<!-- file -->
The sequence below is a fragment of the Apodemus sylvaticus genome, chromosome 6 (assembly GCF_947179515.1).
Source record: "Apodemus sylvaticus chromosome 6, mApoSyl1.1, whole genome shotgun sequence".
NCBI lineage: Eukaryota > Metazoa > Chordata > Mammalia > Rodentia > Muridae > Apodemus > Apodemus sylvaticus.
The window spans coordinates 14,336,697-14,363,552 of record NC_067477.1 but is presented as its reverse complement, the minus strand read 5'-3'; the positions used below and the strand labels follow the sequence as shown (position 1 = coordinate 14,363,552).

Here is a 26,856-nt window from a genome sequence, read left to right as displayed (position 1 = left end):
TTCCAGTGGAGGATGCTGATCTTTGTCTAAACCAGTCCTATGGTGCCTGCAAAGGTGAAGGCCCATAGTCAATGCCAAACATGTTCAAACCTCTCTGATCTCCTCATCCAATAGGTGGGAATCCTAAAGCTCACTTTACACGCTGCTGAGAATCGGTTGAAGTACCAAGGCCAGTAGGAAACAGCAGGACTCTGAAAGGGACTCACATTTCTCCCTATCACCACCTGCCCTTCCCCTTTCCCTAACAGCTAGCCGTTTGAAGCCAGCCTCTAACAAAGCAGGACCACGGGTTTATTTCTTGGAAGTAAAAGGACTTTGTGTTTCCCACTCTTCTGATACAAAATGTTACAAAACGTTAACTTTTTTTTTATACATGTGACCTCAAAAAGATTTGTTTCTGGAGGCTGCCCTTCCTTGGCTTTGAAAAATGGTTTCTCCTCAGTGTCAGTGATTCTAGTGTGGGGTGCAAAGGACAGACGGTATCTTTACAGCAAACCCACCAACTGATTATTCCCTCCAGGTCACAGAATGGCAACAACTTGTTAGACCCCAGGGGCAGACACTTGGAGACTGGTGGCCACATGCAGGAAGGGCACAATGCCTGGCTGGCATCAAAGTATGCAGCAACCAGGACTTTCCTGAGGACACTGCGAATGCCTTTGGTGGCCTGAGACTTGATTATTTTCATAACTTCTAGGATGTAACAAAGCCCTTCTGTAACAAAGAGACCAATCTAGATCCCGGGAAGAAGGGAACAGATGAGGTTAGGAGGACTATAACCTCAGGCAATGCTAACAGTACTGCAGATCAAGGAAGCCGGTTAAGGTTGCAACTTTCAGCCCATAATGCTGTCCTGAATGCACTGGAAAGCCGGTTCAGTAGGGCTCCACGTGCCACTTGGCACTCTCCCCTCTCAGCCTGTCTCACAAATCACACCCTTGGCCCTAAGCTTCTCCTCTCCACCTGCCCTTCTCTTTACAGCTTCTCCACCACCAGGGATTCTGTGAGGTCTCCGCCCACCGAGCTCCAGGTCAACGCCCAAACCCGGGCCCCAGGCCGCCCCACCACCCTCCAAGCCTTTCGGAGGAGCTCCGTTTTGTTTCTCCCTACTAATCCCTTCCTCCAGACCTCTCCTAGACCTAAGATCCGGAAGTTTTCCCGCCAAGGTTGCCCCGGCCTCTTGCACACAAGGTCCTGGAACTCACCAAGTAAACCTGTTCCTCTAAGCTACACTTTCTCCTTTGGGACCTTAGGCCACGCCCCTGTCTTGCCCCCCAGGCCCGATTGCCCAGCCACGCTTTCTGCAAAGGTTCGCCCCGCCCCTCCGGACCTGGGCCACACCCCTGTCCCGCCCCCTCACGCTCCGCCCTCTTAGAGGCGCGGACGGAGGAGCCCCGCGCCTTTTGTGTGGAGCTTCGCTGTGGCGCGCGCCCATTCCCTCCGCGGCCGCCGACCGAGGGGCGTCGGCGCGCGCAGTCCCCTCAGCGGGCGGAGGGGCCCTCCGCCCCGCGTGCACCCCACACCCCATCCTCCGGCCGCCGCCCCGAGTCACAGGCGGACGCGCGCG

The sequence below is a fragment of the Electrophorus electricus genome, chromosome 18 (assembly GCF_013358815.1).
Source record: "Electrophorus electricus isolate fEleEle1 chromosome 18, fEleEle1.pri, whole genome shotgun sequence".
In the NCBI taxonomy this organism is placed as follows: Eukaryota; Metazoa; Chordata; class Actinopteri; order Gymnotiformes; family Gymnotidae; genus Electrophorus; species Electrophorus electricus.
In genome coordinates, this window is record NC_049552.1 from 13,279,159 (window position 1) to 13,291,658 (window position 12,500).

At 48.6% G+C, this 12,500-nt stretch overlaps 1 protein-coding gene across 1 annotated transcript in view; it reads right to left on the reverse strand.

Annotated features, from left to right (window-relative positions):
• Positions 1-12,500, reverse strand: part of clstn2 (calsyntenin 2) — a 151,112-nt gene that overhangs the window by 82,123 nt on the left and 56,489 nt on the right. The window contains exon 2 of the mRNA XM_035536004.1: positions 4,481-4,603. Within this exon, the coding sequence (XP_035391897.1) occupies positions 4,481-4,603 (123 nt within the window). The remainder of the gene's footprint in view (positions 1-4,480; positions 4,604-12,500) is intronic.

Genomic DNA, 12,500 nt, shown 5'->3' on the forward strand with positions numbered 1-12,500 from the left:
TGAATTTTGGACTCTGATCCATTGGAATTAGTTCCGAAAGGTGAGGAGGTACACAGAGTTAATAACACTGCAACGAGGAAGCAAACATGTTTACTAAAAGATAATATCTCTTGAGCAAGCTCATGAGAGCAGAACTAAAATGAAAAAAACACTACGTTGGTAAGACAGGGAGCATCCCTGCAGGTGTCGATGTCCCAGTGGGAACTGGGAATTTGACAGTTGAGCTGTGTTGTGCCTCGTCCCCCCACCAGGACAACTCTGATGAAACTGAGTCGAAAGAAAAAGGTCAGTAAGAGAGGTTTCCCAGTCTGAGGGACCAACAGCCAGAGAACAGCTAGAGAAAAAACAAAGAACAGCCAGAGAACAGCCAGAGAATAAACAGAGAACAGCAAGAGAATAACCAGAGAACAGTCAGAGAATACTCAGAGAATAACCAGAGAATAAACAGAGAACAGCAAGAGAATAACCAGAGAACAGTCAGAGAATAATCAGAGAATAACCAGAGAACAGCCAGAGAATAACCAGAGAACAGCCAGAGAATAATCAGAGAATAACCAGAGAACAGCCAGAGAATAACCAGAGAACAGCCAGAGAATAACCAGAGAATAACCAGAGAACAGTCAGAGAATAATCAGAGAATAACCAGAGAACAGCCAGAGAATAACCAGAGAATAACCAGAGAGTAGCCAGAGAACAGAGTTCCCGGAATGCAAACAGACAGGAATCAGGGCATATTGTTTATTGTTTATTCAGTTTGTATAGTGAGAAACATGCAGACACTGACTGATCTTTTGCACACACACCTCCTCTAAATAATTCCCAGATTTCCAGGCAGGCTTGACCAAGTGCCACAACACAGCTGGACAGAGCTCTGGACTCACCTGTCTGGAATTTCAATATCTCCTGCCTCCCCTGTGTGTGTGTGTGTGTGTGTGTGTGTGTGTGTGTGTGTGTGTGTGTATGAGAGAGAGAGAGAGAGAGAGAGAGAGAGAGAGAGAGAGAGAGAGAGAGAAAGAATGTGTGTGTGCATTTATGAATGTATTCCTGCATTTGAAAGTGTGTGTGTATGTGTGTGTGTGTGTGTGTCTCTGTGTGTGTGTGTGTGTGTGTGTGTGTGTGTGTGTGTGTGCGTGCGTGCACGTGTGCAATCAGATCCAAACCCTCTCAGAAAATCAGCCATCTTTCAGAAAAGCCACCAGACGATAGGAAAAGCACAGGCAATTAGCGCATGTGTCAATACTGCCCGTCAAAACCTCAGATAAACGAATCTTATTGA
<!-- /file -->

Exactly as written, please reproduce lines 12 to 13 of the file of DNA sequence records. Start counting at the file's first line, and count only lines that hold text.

Annotated features, from left to right (window-relative positions):
• Positions 1-12,500, reverse strand: part of clstn2 (calsyntenin 2) — a 151,112-nt gene that overhangs the window by 82,123 nt on the left and 56,489 nt on the right. The window contains exon 2 of the mRNA XM_035536004.1: positions 4,481-4,603. Within this exon, the coding sequence (XP_035391897.1) occupies positions 4,481-4,603 (123 nt within the window). The remainder of the gene's footprint in view (positions 1-4,480; positions 4,604-12,500) is intronic.